- Mar 7, 2011
- AFL Club
- Other Teams
- AUFC, Everton, Socceroos, Power
I would argue that in general, the distrust of public health authorities (when based on sound scientific and medical advice), has very little to do with the damage caused or perceived failures. It's largely a result of other areas/entities (as well as, IDK, the virus), albeit it (public health) is used as an excuse.However, alongside various failures of the public health profession when it comes to the damage caused by lockdowns, ignoring natural immunity, masks, mandates, job loss, and the inability to consider and weigh broader social / political / economic impacts, the distrust of public health authorities is (sadly) justified and has probably done more to fuel anti-vax sentiment than the antivaxxers.
Natural immunity has not been ignored, in fact I believe you're currently recommended not to get the booster if you've had Covid in recent months. The damage caused by lockdowns, masks, mandates etc pale when compared to the impacts of the virus (sans those measures). Damage and perceived damage has been heightened by those with anti-science and other vested interests whipping some members of society into a panic about freedoms (as if health and flow on abilities aren't a more fundamental freedom) or generally to make poor health decisions. Damage has also been caused by a lack of financial and other support from non public health areas of government (or where hamstrung), to help alleviate the impacts of necessary public health measures (like lockdowns and other restrictions).
If people make the leap between government disconnect at times (on restrictions vs support), and then distrust the scientific/medical community (on vaccines), that is on them (and the people that tell them they're connected).
I'm sorry if this is your belief, but this never happened and is not happening today. A critical part of reducing the impacts and the likely timeframe of the pandemic sure, this is holding up.Unfortunately, these issues are tied together in my mind, particularly as vaccines were politically framed as the only way out of the pandemic.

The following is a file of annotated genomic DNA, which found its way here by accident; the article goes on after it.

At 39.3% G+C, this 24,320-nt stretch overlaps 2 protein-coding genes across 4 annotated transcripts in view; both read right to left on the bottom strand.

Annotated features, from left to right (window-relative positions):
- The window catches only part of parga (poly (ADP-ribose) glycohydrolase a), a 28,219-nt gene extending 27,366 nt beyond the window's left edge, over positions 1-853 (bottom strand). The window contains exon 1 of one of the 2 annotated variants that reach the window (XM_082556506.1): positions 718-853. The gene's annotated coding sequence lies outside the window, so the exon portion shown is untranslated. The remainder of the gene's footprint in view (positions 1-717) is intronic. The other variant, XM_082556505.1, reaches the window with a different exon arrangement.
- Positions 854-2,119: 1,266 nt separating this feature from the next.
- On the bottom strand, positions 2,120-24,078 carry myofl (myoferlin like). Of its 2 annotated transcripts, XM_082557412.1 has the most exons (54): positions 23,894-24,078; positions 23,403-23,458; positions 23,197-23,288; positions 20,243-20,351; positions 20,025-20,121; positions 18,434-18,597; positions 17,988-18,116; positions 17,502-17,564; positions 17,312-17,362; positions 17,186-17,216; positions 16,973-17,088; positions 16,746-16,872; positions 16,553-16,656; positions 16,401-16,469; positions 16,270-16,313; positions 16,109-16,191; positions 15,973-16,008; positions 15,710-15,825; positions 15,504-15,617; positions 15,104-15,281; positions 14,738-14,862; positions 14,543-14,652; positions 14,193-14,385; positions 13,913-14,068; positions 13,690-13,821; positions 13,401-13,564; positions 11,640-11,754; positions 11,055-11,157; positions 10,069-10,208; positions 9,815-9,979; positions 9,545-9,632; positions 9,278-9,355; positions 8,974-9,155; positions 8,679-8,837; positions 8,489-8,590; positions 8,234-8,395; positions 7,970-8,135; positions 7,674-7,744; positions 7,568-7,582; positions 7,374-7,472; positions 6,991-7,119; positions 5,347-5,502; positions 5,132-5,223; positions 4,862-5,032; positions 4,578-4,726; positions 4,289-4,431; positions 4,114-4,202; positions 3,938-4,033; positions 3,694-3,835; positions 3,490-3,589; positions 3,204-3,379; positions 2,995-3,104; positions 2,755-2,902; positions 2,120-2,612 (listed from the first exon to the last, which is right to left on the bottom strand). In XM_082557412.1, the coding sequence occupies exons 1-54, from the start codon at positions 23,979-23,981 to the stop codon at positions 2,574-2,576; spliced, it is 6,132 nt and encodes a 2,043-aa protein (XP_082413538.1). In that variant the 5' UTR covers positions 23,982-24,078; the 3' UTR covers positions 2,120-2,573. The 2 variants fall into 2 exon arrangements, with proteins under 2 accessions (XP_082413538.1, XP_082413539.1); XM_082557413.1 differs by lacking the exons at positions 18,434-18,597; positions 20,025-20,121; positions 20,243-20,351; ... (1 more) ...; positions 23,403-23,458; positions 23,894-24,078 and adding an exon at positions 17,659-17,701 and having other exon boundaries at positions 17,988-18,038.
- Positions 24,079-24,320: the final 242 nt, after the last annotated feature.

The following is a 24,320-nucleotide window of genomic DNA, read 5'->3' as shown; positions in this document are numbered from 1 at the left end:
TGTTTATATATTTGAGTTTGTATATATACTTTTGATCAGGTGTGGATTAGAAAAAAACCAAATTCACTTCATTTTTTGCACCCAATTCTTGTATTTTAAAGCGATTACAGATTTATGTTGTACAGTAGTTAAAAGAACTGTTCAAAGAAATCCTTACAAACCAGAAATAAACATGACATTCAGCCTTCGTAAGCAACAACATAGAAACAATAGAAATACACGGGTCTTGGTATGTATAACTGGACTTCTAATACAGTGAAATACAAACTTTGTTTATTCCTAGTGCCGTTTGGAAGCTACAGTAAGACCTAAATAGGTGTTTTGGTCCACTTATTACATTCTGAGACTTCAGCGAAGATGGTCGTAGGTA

We live in a society. We have always had restrictions, rules and penalties around behaviour that harms ourselves and others (including other vaccine mandates). Now, I'm only for selective mandates (which is all we have in Australia), but if you work in an industry which has one (like healthcare or emergency services), then absolutely your likelihood and willingness to help spread the virus, become much sicker yourself (adversely affecting your employer, your colleagues and customers/society), and to take up health system capacity (impacting society at large), should be taken into account. Not to mention the increased chances of unfavourable mutations the longer the pandemic goes on.My political philosophy is that individual choice in this matter should be paramount, that consent and persuasion are much better than coercion, and that coercive policies such as mandates, exclusion from society, and threat of job loss are a far greater evil and harm than the virus itself.
Persuasion also only works on people willing to learn. There's no shortage of evidence, or overwhelming expert advice, that the vaccines are safe and have various benefits, and yet...
I actually agree. People who refuse to get vaccinated unless for medical exemptions (and I can empathise somewhat with particular minority groups who've legitimate distrust of authorities), should think about the damage the lack of humanity (in their decision) can cause. Now I'll seriously agree in part, I don't personally abuse anti-vaxxers. I don't think they're stupid or that vaccination is an IQ test, i.e. poor/ignorant decisions aren't the sum total of a person. I have previously held religious and related social views, including conspiracy theories, which I now consider ignorant or wrong, harmful in some situations even (albeit not that it could end lives like anti-vax positions can), and I didn't gain IQ points when I left those beliefs behind. I'll stick to this, despite being abused by and having had (online) threats of violence from an anti-vaxxer previously.I think we have lost our sense of humanity through the pandemic and that is incredibly damaging to our communities and society.
I cannot fathom the mindset of those who would view vaccinations as safe and effective, refuse to get it out of solidarity for the unvaccinated, while simultaneously ignoring solidarity with the health, lives and livelihoods of the much greater numbers impacted or potentially impacted by this virus. I would argue that most who say such things were probably never pro vaccine, or just want to belong to a disruptive cause. It's kind of like the anti-vaccine grifters in politics, the media or other platforms, who have been vaccinated themselves - there's no or little substance, they just want to look good for their intended audience or cohort.I could easily imagine some people would refuse to take it out of solidarity with those who are concerned about it or the other political / social / conscience reasons I've mentioned.